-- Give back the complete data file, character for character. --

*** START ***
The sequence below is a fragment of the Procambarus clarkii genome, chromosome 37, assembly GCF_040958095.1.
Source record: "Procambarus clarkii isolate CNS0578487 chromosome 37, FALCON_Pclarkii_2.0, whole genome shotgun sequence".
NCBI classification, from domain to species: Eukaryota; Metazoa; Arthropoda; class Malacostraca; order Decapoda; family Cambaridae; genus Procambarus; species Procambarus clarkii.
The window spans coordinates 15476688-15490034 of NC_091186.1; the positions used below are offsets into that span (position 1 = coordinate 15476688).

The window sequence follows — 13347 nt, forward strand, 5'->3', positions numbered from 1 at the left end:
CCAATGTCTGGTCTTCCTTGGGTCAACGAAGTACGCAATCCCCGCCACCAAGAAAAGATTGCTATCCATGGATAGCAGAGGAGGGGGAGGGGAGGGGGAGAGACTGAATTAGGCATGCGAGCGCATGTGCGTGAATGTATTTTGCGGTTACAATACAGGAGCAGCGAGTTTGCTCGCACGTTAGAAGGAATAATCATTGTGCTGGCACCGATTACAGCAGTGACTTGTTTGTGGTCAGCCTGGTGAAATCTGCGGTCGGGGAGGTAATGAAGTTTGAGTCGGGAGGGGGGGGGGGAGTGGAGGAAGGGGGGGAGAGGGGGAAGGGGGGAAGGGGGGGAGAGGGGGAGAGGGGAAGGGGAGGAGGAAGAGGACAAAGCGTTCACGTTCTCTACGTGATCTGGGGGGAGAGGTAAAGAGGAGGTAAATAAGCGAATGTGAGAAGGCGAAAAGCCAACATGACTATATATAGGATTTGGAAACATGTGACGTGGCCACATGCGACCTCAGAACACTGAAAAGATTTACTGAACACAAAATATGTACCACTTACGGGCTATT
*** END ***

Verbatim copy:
The sequence below is a fragment of the Procambarus clarkii genome, chromosome 37, assembly GCF_040958095.1.
Source record: "Procambarus clarkii isolate CNS0578487 chromosome 37, FALCON_Pclarkii_2.0, whole genome shotgun sequence".
NCBI classification, from domain to species: Eukaryota; Metazoa; Arthropoda; class Malacostraca; order Decapoda; family Cambaridae; genus Procambarus; species Procambarus clarkii.
The window spans coordinates 15476688-15490034 of NC_091186.1; the positions used below are offsets into that span (position 1 = coordinate 15476688).

The window sequence follows — 13347 nt, forward strand, 5'->3', positions numbered from 1 at the left end:
CCAATGTCTGGTCTTCCTTGGGTCAACGAAGTACGCAATCCCCGCCACCAAGAAAAGATTGCTATCCATGGATAGCAGAGGAGGGGGAGGGGAGGGGGAGAGACTGAATTAGGCATGCGAGCGCATGTGCGTGAATGTATTTTGCGGTTACAATACAGGAGCAGCGAGTTTGCTCGCACGTTAGAAGGAATAATCATTGTGCTGGCACCGATTACAGCAGTGACTTGTTTGTGGTCAGCCTGGTGAAATCTGCGGTCGGGGAGGTAATGAAGTTTGAGTCGGGAGGGGGGGGGGGAGTGGAGGAAGGGGGGGAGAGGGGGAAGGGGGGAAGGGGGGGAGAGGGGGAGAGGGGAAGGGGAGGAGGAAGAGGACAAAGCGTTCACGTTCTCTACGTGATCTGGGGGGAGAGGTAAAGAGGAGGTAAATAAGCGAATGTGAGAAGGCGAAAAGCCAACATGACTATATATAGGATTTGGAAACATGTGACGTGGCCACATGCGACCTCAGAACACTGAAAAGATTTACTGAACACAAAATATGTACCACTTACGGGCTATT